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Measuring steroid-toxicity systematically in individual patients is an important part of routine asthma care.

Quantification of Glucocorticoid-Associated Morbidity in Severe Asthma Using the Glucocorticoid Toxicity Index

 

An observational cohort study of consecutive patients at a UK Regional Specialist Clinic for Severe Asthma studied the GTI in routine clinical care. The study was conducted for a systematic assessment of steroid-associated morbidity.

 

The investigators demonstrated that the GTI is a valuable instrument that captures and quantifies toxicity at the individual patient level. The study suggested that steroid-toxicity may be the best criterion on which to base decisions about the use of biologics in asthma.

Determining which severe asthma patients are candidates for steroid-sparing biologics

The Global Initiative of Asthma estimates that asthma affects 334 million people worldwide.  Approximately 5% - or 17 million individuals - have severe, uncontrolled asthma despite attempts at treatment optimization. Oral glucocorticoids have been the mainstay of treatment. Recently, interest in the use of biologics to reduce steroid-toxicity has grown.


Given the robust literature on the multi-system adverse effects of steroids, the need for new  therapies is urgent. However, the costs of biological therapies are high. Thus, the ability of these new prescriptions to reduce steroid-toxicity is of paramount importance. 


Morbidity for glucocorticoid exposure in severe asthma is usually described at a population level. In general, steroid-related toxicity occurs in a dose-dependent manner, but this population-based finding is of little use to the physician in the clinic or to individual patients.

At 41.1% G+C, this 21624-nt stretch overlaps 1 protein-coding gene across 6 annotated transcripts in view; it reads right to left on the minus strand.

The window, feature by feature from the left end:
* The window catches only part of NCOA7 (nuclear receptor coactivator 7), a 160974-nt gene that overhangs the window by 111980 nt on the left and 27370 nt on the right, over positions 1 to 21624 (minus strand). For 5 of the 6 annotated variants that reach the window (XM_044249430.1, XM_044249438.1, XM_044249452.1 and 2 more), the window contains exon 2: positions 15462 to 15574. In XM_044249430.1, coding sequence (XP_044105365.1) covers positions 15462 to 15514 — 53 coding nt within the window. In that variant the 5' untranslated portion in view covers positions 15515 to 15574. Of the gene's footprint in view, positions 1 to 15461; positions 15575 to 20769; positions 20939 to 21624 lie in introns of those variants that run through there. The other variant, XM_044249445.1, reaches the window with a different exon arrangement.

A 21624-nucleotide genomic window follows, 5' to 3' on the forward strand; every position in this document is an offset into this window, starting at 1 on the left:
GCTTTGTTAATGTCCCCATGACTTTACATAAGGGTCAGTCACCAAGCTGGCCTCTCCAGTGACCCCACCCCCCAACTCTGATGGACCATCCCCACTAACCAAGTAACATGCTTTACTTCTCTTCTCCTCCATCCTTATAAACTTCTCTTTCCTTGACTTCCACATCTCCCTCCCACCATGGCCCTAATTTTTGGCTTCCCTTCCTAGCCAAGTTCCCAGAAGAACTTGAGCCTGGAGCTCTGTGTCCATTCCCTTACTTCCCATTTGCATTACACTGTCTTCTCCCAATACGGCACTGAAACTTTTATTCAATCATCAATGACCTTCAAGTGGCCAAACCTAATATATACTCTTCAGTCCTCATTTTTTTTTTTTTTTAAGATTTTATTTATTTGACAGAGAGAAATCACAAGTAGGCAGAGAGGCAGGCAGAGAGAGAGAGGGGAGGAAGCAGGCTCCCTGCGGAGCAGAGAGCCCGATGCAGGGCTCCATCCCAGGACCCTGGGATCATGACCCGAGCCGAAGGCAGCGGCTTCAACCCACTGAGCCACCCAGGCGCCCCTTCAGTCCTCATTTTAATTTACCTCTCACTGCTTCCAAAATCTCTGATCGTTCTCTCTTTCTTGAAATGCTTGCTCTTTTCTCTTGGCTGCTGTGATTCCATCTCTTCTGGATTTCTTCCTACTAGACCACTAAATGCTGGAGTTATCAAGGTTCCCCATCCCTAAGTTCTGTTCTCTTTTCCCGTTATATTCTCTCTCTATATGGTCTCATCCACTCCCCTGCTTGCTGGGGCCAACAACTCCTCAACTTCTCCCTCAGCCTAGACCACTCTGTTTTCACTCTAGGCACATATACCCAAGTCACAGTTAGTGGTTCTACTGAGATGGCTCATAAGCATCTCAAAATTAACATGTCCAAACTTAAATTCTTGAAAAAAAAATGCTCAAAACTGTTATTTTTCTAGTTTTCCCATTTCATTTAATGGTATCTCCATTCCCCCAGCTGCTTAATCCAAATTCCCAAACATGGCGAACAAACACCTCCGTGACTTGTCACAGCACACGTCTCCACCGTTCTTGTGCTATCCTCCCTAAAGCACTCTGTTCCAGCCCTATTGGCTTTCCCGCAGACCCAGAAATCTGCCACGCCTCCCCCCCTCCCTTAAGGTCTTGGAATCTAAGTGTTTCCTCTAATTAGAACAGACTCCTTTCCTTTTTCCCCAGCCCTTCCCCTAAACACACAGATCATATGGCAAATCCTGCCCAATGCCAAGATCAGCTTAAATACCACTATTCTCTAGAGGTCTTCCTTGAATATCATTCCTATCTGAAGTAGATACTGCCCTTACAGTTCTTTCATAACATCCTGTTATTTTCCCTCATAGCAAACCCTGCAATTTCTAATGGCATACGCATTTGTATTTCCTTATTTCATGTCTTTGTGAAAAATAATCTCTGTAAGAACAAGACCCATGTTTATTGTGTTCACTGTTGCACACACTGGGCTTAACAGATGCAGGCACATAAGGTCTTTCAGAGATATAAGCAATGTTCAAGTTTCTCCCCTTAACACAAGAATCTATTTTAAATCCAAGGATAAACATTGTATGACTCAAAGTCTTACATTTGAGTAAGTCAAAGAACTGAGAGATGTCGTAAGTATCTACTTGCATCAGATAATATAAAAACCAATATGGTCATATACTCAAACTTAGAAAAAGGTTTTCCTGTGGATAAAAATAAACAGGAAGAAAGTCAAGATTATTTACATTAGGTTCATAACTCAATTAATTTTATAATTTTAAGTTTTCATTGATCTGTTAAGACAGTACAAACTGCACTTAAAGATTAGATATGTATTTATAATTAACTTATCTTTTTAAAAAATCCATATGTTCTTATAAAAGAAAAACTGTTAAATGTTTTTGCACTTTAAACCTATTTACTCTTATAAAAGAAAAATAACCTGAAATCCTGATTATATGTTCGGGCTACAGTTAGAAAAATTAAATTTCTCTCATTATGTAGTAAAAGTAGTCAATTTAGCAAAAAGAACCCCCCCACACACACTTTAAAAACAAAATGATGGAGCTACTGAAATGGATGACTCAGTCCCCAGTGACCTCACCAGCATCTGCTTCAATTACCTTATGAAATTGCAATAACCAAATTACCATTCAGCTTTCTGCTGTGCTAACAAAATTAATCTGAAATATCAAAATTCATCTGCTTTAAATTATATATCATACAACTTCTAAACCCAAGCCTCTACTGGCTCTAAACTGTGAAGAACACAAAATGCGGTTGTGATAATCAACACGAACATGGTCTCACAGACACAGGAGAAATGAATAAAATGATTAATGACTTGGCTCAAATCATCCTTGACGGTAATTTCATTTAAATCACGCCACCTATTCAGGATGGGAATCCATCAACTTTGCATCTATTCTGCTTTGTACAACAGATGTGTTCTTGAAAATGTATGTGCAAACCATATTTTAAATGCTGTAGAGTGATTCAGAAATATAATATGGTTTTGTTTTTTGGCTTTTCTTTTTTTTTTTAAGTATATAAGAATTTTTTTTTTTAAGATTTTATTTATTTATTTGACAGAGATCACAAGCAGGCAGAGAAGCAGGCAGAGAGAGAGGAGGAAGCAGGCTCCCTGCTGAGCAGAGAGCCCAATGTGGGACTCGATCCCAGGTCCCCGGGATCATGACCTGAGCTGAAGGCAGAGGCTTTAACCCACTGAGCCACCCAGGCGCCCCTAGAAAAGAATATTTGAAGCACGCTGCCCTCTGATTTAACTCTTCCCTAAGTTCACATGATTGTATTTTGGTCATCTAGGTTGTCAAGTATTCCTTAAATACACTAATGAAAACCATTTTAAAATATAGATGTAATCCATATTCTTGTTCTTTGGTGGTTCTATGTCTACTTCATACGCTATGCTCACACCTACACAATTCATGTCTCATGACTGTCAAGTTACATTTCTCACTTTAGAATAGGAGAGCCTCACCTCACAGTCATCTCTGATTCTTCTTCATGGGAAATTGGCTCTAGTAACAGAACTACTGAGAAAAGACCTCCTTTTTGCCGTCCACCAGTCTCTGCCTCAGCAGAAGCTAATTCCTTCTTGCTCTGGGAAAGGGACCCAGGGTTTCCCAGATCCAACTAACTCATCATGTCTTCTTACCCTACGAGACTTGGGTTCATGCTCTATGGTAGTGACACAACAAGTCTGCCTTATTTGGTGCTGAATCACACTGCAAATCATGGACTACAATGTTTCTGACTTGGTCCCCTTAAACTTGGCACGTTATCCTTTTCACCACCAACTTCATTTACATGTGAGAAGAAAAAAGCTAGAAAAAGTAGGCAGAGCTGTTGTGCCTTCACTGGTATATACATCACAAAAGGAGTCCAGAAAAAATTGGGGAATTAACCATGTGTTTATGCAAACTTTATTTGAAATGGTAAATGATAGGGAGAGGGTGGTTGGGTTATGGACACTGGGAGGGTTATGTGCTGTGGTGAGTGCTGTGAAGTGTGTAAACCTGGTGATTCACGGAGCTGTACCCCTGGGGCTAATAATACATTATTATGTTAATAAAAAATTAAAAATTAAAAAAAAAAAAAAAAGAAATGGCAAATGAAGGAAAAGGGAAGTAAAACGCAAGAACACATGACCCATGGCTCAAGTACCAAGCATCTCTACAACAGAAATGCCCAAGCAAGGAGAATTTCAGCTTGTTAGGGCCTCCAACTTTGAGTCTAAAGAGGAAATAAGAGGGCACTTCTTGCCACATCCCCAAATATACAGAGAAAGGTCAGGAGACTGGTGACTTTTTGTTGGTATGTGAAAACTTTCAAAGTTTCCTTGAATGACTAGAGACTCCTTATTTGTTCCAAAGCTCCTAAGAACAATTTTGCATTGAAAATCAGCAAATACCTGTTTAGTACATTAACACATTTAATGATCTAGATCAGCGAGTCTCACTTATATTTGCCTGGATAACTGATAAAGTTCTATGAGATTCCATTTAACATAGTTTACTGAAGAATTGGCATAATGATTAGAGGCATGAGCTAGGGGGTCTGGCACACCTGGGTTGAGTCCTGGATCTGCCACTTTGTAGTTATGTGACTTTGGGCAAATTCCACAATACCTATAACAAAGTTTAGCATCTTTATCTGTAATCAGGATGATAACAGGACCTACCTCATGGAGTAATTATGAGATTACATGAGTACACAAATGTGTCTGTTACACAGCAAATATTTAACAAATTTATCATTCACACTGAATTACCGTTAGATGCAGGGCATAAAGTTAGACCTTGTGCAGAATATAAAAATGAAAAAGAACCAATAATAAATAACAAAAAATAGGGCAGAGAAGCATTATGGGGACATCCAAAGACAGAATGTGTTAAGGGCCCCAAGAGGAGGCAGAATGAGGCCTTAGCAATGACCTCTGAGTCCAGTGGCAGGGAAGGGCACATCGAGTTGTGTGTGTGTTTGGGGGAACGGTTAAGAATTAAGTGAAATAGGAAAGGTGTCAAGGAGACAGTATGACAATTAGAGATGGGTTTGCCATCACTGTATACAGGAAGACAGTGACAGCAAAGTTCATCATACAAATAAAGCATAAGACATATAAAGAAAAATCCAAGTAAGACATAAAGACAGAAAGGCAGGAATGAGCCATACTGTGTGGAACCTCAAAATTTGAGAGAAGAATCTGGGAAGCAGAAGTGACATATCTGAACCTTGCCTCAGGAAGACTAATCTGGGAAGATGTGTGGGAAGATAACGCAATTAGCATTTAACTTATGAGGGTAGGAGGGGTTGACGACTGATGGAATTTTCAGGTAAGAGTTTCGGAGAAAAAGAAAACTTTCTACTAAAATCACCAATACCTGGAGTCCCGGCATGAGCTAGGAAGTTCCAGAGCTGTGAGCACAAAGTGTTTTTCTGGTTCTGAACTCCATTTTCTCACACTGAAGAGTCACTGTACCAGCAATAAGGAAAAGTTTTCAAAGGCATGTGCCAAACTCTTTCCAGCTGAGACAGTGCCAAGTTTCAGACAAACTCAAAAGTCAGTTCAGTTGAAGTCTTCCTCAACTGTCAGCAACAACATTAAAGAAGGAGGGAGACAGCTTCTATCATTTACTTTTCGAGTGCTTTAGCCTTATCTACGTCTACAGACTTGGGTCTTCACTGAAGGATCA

Until the creation of the Steritas GTI, the management of severe asthma lacked a systematic approach to the measurement of treatment-related adverse events.


An observational cohort study was performed using the GTI for systematic assessment of steroid-associated morbidity among prednisolone-dependent patients under routine clinical care. The cohort consisted of 101 patients, all of whom received high-dose inhaled glucocorticoid in combination with additional controller medications. Of these patients, 82% were also receiving daily maintenance prednisolone. The median cumulative prednisolone exposure for the preceding 12 months was 4280 mg. Commonly used measures of morbidity, including validated patient-reported outcome measures (PROMs) were used to quantify quality-of-life (QoL) and asthma control in order to determine the relationship of these factors to steroid-toxicity.

 

Steroid-toxicity correlated well with QoL measures:

GTI scores correlated well with disease-specific QoL measurements in asthma

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Correlations between GTI Scores and Quality of Life Measures in severe asthma. A, Pearson’s correlation GTI Scores and mini-AQLQ r = –0.50, P <.001. B, Pearson’s correlation GTI toxicity and SGRQ r = 0.42, P <.001. C, Spearman’s correlation GTI Scores and ED5L5D Health Scale, rho = –0.28, P = .006. D, Spearman’s correlation GTI Scores and ED5L5D Index value, rho = –0.5, P < .001. EQ5L5D, EuroQoL-5L5D; GC, glucocorticoid; GTI, Glucocorticoid Toxicity Index; mini-AQLQ, mini-Asthma Quality of Life Questionnaire; SGRQ, St. George’s Respiratory Questionnaire.;

These findings suggest that individual susceptibilities to steroid-toxicity vary widely. In addition, baseline steroid exposure is an unreliable variable upon which to base the start or continuation of a biologic agent. Measuring steroid-toxicity systematically with the GTI is a better method of determining which patients would benefit from these new therapies. Given that one important purpose of biologics is to minimize the adverse effects of steroids, the measurement of toxicity reduction should be a key part of the discussion around the definition of response.


This highlights the importance of assessing steroid-toxicity in systematic longitudinal manner in the clinic as well as in clinical research.


The study was conducted by investigators at the Centre for Experimental Medicine, Queen’s University, Belfast, and at the Department of Respiratory Medicine, Belfast City Hospital, Belfast, and at Massachusetts General Hospital, Boston.

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References
1. P. Jane McDowell, MBBSa, et.al. Quantification of Glucocorticoid-Associated Morbidity in Severe Asthma Using the Glucocorticoid Toxicity Index JACI